There are other factors that create these micro fibers, but as an appliance manufacturer we took the responsibility at least to look at what we can do. And then attacked on the clothing industry because we know from also drying when all those fibers are coming out, the same thing is coming out during washing because there’s a greater mechanical action inside the washing machine when the washing action is taken. So we’re circulating the water, we’re taking that fibers out. As a matter of fact, every cycle it comes about in grams, but if you add it up, it’s too much. So we hear information from here and there that our kids or everybody has in their blood streams you see the microfibers. So anything to eliminate this going forward for the future generations will be our responsibility.
So far the final tests are going, we started selling the product in Europe by the way, but it has to be a complete cycle. We cannot really have that microfiber filter to be thrown to the garbage. We have to find a way to recollect them and reuse them to somewhere else and control the dumping of it. So that whole system needs to be developed here as well. So it’s going to come, there are some states in the US forcing this, or enforcing the commercial clothing right now, it’s going to start. And then like the electrification movement, I think there will be a more focused on environmental in the US issues, and then these issues will help and will force all manufacturers to come up with very creative ideas.
So it’s not done yet.
Rob Stott: Right.
Sazi Bugay: We’re not done yet. All, I want to say this, we use top load washers that have been maybe made normal since 50, 60 years ago, but it’s their main duty was just to wash, so we’re now going to the protection of the environment, protection of our resources.
Rob Stott: Yeah, that’s the thing that’s at the heart of this, right? Is that it’s a sustainability message, but one that to hear the way you talk about it and how important it is, it’s very apparent that it’s at the core of what Beko is doing. And that I think is what I grasp onto and has stuck with me the years of knowing the brand is just seeing how important it is top to bottom throughout the entire every brand under the Arçelik banner to what you guys are doing, and I mean inspiring it’s-
Sazi Bugay: It’s the company culture.
Rob Stott: Yeah.
Sazi Bugay: Even though I can tell you from my plant here, we had air conditioners, then we removed the air conditioners from the huge plants. What we realized that on the assembly line, when you direct air to people’s feet, when they get the coldness in their feet, that the feeling of being cold is coming from the feet so that they work much comfortably instead of having cooling the whole environment. So that was a very nice difference, differentiator. Everybody was very happy with that. So we were kind of pushing the cold air downwards to their feet because cold air stays in the huge environment that you always… you’re kind of cooling the environment only you need it. You don’t need to cool the whole thing. So those kind of ideas that came in engineering that was added. So again, environment is just one, we are only given this environment where 8 billion people in the whole environment globally, so every manufacturer, every brand owner have to do their own part.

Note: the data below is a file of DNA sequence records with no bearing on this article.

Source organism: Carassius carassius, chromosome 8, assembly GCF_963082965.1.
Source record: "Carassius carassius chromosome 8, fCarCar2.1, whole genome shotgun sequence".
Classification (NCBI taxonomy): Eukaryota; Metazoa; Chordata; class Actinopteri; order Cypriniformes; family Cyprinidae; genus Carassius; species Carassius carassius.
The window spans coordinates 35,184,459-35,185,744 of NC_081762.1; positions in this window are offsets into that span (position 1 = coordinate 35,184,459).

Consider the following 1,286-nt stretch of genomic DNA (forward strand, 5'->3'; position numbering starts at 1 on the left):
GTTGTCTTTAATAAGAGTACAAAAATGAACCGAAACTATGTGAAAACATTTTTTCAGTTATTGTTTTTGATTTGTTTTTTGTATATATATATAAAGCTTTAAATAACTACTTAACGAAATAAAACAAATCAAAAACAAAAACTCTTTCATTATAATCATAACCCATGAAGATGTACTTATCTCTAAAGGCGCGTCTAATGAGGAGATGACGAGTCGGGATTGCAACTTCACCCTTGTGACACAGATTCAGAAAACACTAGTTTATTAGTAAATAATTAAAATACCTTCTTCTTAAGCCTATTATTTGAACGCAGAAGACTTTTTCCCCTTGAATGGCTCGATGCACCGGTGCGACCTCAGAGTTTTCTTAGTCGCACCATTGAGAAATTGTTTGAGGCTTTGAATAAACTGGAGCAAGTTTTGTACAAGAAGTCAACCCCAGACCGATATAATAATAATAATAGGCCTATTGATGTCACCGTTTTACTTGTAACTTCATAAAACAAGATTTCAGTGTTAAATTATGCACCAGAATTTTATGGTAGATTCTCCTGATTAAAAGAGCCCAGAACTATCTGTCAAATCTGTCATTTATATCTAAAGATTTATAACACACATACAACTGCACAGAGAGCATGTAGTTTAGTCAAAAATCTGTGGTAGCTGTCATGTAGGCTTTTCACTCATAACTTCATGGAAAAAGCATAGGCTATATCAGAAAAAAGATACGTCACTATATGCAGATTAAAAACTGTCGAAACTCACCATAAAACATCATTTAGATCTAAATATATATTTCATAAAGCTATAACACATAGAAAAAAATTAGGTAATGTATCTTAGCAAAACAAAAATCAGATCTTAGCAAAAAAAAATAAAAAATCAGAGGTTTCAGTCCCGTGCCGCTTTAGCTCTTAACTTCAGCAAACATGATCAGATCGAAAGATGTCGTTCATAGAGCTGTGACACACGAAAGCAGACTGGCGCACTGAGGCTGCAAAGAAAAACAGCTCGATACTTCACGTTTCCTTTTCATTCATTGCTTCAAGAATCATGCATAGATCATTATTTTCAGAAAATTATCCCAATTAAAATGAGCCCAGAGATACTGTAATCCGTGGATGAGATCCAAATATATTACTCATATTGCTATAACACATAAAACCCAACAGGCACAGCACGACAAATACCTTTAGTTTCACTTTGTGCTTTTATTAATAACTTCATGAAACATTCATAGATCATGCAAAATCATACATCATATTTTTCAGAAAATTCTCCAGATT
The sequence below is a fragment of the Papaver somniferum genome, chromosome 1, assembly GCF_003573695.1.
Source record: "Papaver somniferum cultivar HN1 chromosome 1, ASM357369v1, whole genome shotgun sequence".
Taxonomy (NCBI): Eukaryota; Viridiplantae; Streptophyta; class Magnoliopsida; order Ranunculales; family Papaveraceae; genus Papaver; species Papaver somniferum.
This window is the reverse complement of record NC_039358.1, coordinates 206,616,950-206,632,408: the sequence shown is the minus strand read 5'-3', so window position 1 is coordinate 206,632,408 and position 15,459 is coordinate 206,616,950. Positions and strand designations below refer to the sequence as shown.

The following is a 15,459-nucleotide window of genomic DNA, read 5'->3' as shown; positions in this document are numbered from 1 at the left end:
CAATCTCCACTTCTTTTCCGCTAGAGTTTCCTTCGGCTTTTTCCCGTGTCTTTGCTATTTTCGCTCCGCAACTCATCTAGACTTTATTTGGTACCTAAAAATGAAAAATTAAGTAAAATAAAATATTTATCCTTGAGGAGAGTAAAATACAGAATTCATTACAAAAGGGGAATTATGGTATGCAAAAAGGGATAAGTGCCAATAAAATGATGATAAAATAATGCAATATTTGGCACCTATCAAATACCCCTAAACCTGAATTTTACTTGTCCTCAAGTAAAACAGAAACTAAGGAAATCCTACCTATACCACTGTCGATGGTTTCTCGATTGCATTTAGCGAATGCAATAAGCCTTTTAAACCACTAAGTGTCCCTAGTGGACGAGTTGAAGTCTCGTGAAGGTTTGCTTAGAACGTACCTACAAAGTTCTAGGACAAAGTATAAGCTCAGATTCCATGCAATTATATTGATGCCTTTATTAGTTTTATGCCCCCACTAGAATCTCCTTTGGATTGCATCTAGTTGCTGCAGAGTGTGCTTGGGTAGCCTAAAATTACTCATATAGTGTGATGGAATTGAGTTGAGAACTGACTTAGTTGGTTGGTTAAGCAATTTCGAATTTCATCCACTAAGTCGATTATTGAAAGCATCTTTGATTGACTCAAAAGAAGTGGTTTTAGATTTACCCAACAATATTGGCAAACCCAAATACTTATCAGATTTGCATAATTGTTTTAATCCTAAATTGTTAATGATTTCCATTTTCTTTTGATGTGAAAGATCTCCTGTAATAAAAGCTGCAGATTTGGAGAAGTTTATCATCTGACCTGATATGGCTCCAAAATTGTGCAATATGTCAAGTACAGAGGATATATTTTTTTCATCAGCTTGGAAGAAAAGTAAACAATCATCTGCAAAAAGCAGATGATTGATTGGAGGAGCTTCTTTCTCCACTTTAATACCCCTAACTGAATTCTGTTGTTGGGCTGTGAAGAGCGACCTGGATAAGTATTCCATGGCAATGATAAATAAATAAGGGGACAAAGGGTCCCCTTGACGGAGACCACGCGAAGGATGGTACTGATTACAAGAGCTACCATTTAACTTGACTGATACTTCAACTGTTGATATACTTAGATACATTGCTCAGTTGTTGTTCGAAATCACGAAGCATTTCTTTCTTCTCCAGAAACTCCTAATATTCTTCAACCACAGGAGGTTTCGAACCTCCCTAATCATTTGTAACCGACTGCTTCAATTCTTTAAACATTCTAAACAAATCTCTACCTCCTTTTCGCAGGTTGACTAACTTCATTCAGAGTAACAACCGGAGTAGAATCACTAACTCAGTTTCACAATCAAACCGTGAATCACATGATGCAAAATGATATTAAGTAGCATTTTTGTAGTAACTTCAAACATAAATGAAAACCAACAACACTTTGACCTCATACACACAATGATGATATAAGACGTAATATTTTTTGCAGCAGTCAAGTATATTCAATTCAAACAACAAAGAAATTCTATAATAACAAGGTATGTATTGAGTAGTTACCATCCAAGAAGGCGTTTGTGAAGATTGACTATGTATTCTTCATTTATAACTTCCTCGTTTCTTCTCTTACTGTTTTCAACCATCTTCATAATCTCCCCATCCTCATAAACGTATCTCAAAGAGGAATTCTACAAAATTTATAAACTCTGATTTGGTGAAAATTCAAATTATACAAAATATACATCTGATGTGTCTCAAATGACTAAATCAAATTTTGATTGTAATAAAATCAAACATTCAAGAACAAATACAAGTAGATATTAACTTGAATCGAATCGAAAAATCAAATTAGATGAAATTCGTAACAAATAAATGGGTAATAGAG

Rob Stott: Well, I want to bring it full circle because this is something I think retailers listening can and should be able to leverage this type of messaging in what they’re doing. So I almost want to throw it to you and ask, in talking in conversations you’ve had with retailers, what are you telling them? What is that message on how they can turn what you’re doing around and leverage it with their customers and in their communities?
Sazi Bugay: So very good question Rob. I have to tell you, it’s not easier to adopt this cultural change. We are in a society and I can do back and forth comparison that nobody cared about the gas prices here compared to where all in Europe, everybody was wondering and looking at the pump numbers. But it has changed and it’s going to change even more. Nobody was caring about their energy bills, how much kilowatts that they’re using, how much their home is using. But it’ll change. So the change will come from the necessities, from the needs. So we just want to be ready by when that change comes and we’re focusing our messaging, all of our technological advancements, we’re marrying up the details in our products to the sustainability. Anything that it comes with health and wellness concept in our products is tied up with the sustainability.
Again, going back to Ever Fresh. Yes, it keeps the fruits and vegetables up to 30 days fresh. You are not traveling all the time to the grocery stores. You don’t have to use the gas that much. You don’t have to spend your time that much and you’re eliminating throwing the foods away. So everything is in a circular way, it’s sustainability.
Now, as I said earlier, packaging is the complete another story because everybody, they love to get the new appliances, but nobody can takes care of the packaging. So that area, and then whomever solves that problem equation together with the inside of the product will be a major differentiator, and we at Beko believe that Beko will be one, if not one of the first companies to do so in the US market very soon.
Rob Stott: No, that’s awesome and I love it because it’s one that it’s cool to hear, especially in a time when you think about what’s important to younger generations and where their attention is, what they pay attention to-
Sazi Bugay: Yes, we think.
Rob Stott: … and where their values are and all. Read any article you want, the things that come up are sustainability, the health and wellness, all that sort of stuff. So you talk about a cultural shift, it could come soon with these generations that are up and coming and where they put their priorities. So awesome to see that it’s been something that has been, not just with this generation but many previous generations, a major priority for Beko and everything that you guys have going on.
So awesome conversation, one that I continue to find so much inspiration in, and love talking to you guys about. So to be able to share it here on the podcast has been a lot of fun.
Sazi Bugay: Thank you Rob.
Rob Stott: Yeah, Sazi, I appreciate it. We’ll be catching up for sure down the road and seeing where you guys are going. Look forward to following all the innovation in the products and what you guys have coming, and seeing you at a prime time before we know it and elsewhere.
Sazi Bugay: Yep, thank you Rob. And it’s been really a pleasure to be here and to be with you. More innovation is coming on its way, so I’ll be happy to talk further on further opportunities.
Rob Stott: We will be keeping our eye out and ears.
Sazi Bugay: Thank you.